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What we think
Science? Cool? Really? PDF Print E-mail
Written by nuncio   
Tuesday, 13 April 2010 15:29

What today's headline on Futurehead.com "How science became cool" really demonstrates is that the media is finally becoming aware of how "cool" science is, and has always been.

But then again, isn't this just more headline generation? The media always wants to flag up step-changes that may not actually exist. They set up the straw man of the geeky and withdrawn lone scientist, and now they are all too keen to knock him down and replace him with a "new" breed of "cool" science-icon.

This is so much humbug. Doing science can be beautiful and exciting. "Cool" if you must. One of the things I really like about scientists is that most of them couldn't give a damn about what the media thinks of them. They continue with their important work unencumbered by religion, political dogma or daft media hyperbole. Or, perhaps, this is simply wishful thinking on my part. It's part of human nature to be attracted to glamour, acclaim, status. At least the scientist is more deserving of it than the actor or the Katie Price (whatever one of those is).

Science may be "cool" but it is also "hard" so at least we shouldn't expect a bunch of fake "celebrity scientists" to be popping up any time soon. Those who are becoming well-known to the general public are there because they are good at communicating difficult concepts. And in the stupefied, celebrity-obsessed culture we have become used to, difficult concepts feel like a breath of fresh air.

67 Votes


Review: ‘Excession’ - Iain M. Banks PDF Print E-mail
Written by Iain   
Monday, 01 March 2010 00:00
Back in 1996 Iain Banks released this, his 7th novel under his sci-fi ‘M’ moniker (although I’m counting one of those as The State of the Art, a collection of his short stories) and the first novel set in his Culture universe since Use of Weapons, a few years earlier.  It has for many fans become the seminal Culture book, exploring as it does its universe to a greater extent than perhaps the previous four novels in the series managed.  It probably also owes its popularity to the shift in focus from essentially individual human character’s stories, as in the likes of Use of Weapons and Player of Games, to what many consider the Culture’s most endearing aspect – sentient spaceships.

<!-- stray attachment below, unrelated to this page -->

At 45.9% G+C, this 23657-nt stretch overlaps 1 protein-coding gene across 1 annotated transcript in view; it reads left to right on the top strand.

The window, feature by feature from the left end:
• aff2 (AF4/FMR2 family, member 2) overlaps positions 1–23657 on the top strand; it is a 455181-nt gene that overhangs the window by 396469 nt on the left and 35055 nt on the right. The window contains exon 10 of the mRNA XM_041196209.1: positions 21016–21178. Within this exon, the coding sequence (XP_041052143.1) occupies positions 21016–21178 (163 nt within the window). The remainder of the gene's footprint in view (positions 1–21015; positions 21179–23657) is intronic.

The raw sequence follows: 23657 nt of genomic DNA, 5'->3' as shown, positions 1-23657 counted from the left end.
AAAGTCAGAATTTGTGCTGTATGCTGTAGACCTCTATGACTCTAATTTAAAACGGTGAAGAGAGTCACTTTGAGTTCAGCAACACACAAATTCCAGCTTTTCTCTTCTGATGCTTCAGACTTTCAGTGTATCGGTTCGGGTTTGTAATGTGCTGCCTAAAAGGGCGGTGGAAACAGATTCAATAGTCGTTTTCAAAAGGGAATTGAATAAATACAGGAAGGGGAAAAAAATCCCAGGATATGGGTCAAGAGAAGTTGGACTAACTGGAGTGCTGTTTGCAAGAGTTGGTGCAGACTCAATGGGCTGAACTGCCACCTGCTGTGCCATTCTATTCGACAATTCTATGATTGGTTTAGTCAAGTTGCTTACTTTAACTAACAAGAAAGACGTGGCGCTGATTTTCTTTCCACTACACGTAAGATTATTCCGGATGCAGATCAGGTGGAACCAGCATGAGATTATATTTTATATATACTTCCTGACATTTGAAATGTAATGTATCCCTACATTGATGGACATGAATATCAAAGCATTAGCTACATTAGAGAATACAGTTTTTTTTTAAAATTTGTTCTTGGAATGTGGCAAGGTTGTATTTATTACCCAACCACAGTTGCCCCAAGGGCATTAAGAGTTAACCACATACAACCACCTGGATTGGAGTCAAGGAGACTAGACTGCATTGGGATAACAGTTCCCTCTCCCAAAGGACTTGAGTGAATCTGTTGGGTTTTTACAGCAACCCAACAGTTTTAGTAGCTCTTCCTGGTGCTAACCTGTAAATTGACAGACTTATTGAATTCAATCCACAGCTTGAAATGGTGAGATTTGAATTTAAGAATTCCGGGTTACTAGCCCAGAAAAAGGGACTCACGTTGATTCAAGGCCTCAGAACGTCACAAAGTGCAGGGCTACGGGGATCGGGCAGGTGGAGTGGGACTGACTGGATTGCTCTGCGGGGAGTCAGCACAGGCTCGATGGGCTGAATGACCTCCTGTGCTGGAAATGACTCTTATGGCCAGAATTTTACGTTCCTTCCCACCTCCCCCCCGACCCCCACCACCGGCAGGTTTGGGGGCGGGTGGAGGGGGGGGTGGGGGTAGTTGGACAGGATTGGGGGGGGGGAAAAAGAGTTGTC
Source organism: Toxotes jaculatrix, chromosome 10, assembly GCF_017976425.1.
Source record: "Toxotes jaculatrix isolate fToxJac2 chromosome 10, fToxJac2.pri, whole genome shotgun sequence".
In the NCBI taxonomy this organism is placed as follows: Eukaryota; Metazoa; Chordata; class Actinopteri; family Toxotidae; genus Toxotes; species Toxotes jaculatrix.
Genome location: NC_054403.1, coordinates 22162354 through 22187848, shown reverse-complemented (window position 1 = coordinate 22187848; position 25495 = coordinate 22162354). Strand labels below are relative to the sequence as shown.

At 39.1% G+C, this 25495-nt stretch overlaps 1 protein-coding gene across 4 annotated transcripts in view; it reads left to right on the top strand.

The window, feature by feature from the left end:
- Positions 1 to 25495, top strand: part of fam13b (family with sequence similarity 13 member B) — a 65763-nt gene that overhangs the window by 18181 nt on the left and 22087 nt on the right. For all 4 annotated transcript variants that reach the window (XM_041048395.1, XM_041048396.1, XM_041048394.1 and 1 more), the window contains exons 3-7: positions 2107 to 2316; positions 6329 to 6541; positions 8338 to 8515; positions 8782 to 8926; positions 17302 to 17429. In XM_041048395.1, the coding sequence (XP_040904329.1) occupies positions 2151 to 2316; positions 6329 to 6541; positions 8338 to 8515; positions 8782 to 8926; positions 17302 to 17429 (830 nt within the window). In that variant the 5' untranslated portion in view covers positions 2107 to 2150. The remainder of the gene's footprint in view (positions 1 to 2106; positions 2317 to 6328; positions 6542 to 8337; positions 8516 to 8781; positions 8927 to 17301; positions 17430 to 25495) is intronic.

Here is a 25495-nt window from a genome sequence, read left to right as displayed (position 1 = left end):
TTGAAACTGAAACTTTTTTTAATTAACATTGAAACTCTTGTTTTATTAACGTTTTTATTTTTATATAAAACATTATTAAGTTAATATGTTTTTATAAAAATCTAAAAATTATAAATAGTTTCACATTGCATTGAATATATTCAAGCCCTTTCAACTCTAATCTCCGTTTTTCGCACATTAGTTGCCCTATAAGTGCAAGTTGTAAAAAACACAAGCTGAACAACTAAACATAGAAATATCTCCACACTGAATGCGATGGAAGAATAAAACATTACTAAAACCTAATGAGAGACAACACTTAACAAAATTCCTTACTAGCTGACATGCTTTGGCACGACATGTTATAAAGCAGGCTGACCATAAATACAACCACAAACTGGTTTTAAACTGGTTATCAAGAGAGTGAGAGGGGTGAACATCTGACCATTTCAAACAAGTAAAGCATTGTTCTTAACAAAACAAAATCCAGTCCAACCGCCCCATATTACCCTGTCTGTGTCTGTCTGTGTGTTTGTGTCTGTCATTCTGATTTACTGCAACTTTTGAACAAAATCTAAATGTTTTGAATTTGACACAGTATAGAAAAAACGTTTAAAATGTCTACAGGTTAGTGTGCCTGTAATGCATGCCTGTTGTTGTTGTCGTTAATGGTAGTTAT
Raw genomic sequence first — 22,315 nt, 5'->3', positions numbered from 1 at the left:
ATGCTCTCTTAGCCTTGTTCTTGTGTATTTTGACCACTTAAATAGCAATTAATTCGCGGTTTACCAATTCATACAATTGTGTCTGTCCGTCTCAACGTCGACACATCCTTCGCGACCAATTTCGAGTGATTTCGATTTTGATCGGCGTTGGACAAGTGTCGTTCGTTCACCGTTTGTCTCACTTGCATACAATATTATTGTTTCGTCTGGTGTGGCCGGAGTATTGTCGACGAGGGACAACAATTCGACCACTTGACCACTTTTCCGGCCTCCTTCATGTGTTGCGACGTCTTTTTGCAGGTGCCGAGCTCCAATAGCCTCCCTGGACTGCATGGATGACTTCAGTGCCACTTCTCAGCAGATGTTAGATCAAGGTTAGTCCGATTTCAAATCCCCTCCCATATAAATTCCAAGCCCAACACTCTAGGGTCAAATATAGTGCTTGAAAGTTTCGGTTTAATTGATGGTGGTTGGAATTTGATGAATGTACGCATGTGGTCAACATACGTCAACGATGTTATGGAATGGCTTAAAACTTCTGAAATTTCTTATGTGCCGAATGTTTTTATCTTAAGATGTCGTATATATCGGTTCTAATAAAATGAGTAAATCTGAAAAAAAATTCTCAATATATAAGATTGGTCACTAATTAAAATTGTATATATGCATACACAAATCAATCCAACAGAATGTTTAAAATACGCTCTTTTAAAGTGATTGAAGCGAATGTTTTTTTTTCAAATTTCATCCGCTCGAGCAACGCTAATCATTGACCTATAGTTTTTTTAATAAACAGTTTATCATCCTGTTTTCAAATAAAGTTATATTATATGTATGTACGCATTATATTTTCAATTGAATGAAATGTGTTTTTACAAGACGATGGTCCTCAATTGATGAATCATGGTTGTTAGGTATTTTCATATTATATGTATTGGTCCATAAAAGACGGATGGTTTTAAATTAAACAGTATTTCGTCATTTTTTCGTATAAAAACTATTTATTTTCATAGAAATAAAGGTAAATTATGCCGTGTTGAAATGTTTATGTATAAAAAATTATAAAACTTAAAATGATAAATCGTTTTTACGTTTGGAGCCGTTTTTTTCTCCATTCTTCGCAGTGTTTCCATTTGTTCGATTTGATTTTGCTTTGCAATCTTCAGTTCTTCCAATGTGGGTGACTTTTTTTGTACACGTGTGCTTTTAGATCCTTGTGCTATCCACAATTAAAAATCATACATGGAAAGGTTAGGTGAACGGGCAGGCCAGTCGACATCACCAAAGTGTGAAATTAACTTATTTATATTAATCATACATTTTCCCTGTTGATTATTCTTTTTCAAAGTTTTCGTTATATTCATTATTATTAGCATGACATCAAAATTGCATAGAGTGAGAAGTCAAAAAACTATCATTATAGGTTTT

Yup, if Excession is really about one thing it’s those ships, or more specifically the Minds that control those craft; massive spacehuggers both physically and in their intelligence.  They display humour, aggression, compassion, they conspire, and at one point one even commits suicide.  They also have their usual whimsical names - the likes of Jaundiced Outlook, Fate Amenable to Change and Unacceptable Behavior - names in fact very deliberately chosen by Banks to express facets of each ships’ personality. Sure there are still flesh and blood characters who are indeed central to the narrative, but even then it’s more about how the ships (or at least one in particular) manipulate them.

Actually it might be easier to list what things don’t display artificial intelligence in this novel.  Everything from giant asteroid space habitats down to the small robotic drones introduced in earlier books and, most interestingly, the suits worn by human species in environments they’re not adapted to, have an intelligent Mind controlling them, the latter being prone to irascibility and sarcasm – I suppose I would be too if I had to spend my days as a sentient item of clothing.

I’d have to say though I wasn’t immensely impressed with the story’s main protagonists, an alien race known as The Affront.  I imagine them as sort of hyper-Klingons (although not humanoid), and in a universe as intelligent as the one Banks creates here they come across as out of place pantomime villains – warrior like, living for battle, sadistic towards other races and their own female population etc etc.  I’m quite sure this is exactly the slightly tongue in cheek race Banks intended them to be, and this is not a novel lacking good dollop of humour - see my comments about acerbic apparel – but they don’t chime well with the rest of the narrative.

This is an epic novel, not in number of pages but certainly in scope, and there’s a lot to take in here.  Not a good starting point for Iain M newbies – I’d personally refer you to The Player of Games for that, but if you’ve read one or two and now want to truly immerse yourself in the culture of The Culture, pick this one up.

68 Votes


Review: ‘House of Suns’ - Alastair Reynolds PDF Print E-mail
Written by Iain   
Tuesday, 17 November 2009 17:33